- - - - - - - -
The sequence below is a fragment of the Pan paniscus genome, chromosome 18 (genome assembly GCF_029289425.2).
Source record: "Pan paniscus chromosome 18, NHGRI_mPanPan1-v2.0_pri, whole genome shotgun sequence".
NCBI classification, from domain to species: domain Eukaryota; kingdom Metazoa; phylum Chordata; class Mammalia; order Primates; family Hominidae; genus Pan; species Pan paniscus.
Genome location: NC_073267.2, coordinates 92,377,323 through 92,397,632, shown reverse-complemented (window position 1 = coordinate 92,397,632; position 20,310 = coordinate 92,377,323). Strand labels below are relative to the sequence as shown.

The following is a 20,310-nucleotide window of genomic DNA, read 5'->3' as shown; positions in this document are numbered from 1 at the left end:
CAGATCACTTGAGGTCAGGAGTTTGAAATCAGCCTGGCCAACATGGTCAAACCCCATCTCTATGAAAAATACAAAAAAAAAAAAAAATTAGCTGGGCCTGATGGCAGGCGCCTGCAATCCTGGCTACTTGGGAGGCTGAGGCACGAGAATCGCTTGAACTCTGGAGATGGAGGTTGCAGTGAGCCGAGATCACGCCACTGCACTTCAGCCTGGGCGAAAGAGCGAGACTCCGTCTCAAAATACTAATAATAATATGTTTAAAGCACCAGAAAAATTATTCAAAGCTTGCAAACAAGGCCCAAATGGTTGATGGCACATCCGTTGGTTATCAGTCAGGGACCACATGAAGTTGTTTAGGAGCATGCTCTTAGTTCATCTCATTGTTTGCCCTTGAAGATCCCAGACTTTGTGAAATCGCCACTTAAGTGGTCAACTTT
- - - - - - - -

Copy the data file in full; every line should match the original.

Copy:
The sequence below is a fragment of the Pan paniscus genome, chromosome 18 (genome assembly GCF_029289425.2).
Source record: "Pan paniscus chromosome 18, NHGRI_mPanPan1-v2.0_pri, whole genome shotgun sequence".
NCBI classification, from domain to species: domain Eukaryota; kingdom Metazoa; phylum Chordata; class Mammalia; order Primates; family Hominidae; genus Pan; species Pan paniscus.
Genome location: NC_073267.2, coordinates 92,377,323 through 92,397,632, shown reverse-complemented (window position 1 = coordinate 92,397,632; position 20,310 = coordinate 92,377,323). Strand labels below are relative to the sequence as shown.

The following is a 20,310-nucleotide window of genomic DNA, read 5'->3' as shown; positions in this document are numbered from 1 at the left end:
CAGATCACTTGAGGTCAGGAGTTTGAAATCAGCCTGGCCAACATGGTCAAACCCCATCTCTATGAAAAATACAAAAAAAAAAAAAAATTAGCTGGGCCTGATGGCAGGCGCCTGCAATCCTGGCTACTTGGGAGGCTGAGGCACGAGAATCGCTTGAACTCTGGAGATGGAGGTTGCAGTGAGCCGAGATCACGCCACTGCACTTCAGCCTGGGCGAAAGAGCGAGACTCCGTCTCAAAATACTAATAATAATATGTTTAAAGCACCAGAAAAATTATTCAAAGCTTGCAAACAAGGCCCAAATGGTTGATGGCACATCCGTTGGTTATCAGTCAGGGACCACATGAAGTTGTTTAGGAGCATGCTCTTAGTTCATCTCATTGTTTGCCCTTGAAGATCCCAGACTTTGTGAAATCGCCACTTAAGTGGTCAACTTT